Portree athlete Hugh Campbell is to run this year’s Skye Half Marathon in aid of Alzheimer Scotland and in memory of his gran, who passed away in February having suffered from vascular dementia.
Hugh’s grandmother Joan McGill was diagnosed with the disease when he was 19. Sadly, this meant that because of the effects of the illness Hugh was never able to share with his gran his passion for running or his achievements in the sport. These include becoming the first man from the island ever to win the Skye Half Marathon and a 34th place finish at the world’s largest half marathon, the Great North Run.
Having experienced at close quarters the effects of dementia, and keen to raise awareness about the disease, Hugh — who is now 32 — spoke to the Free Press about the impact it had on his gran.
He said: “My gran had vascular dementia and it came on when she was in her late sixties. It was quite hard because, at first, you didn’t really notice anything was wrong. I was at university at the time, and when I went to see her with my mother one time, she didn’t know who I was — she said, ‘who is that young man sitting over there?’
“That was the start of it, and after that, it was a gradual decline over a long time. There was a period where she was aware there was a problem and that was probably the worst time — when she knew there was something wrong with her. She was running outside of the house in the middle of the night because she didn’t know where she was. It’s a really horrible disease that no one should have to go through.”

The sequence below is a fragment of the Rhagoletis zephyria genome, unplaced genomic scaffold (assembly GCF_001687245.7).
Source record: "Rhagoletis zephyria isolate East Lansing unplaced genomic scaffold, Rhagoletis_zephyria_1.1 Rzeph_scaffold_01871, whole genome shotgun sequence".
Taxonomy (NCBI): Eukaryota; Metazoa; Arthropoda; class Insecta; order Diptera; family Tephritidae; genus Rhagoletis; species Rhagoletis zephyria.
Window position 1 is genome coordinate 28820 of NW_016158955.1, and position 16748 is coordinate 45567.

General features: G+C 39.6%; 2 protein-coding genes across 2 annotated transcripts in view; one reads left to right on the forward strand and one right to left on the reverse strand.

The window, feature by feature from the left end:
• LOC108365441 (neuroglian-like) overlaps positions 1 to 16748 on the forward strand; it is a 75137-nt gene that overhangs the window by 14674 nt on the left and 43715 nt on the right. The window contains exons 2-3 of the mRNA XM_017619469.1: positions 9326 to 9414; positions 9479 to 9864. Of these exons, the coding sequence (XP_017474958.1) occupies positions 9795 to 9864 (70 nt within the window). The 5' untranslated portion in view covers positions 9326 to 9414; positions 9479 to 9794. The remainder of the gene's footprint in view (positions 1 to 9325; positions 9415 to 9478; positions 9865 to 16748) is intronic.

Hugh said that his gran’s condition eventually got to the stage where she required full-time care. Highlighting the work undertaken by carers such as those who looked after his gran was a big part of his motivation for fundraising.
“The more support and help we can give people with dementia, the better.”
“Part of the reason that I wanted to raise money for charity is that that they offer support services,” he said. “It’s not just for the people with the condition — it’s for the carers as well. The carers are amazing. What they do is really hard work and important work and they should be paid better. People have to give up jobs to care for family members. Any support they can get helps them get by and makes that burden a bit lighter.
“Until we find a cure this is the best that we can do. The more support and help we can give people with dementia, the better. That’s exactly why I am raising money for Alzheimer Scotland and trying to highlight the work done by the local centre in Portree — Tigh na Drochaid — because it’s not really that well known.”
Although Hugh — who has won the Skye Half Marathon five times and is the course record-holder — was never able to share his running triumphs with his gran, he hopes that by raising awareness he will be able to play at least a small part in the battle against dementia.
“I am doing this in memory of my grandmother because it’s unfortunate she never saw me become the runner I am,” he said. “People deal with grief in different ways, but this is how I deal with it — in a practical way. By doing this and helping the charity, it might, in some small way, make a bit of a difference for people with dementia.
“If anyone could put in £5 or just a pound, anything would really help. It’s all going to Alzheimer Scotland and to help people and their carers who need support with managing dementia.”
The Skye Half Marathon takes place on Saturday 9th June and to contribute to Hugh’s fundraising efforts, you can visit: https://www.justgiving.com/fundraising/hughcampbell-skyehalf2018
For more information about Alzheimer’s services in Skye and Lochalsh, contact Tigh na Drochaid on 01478 613450.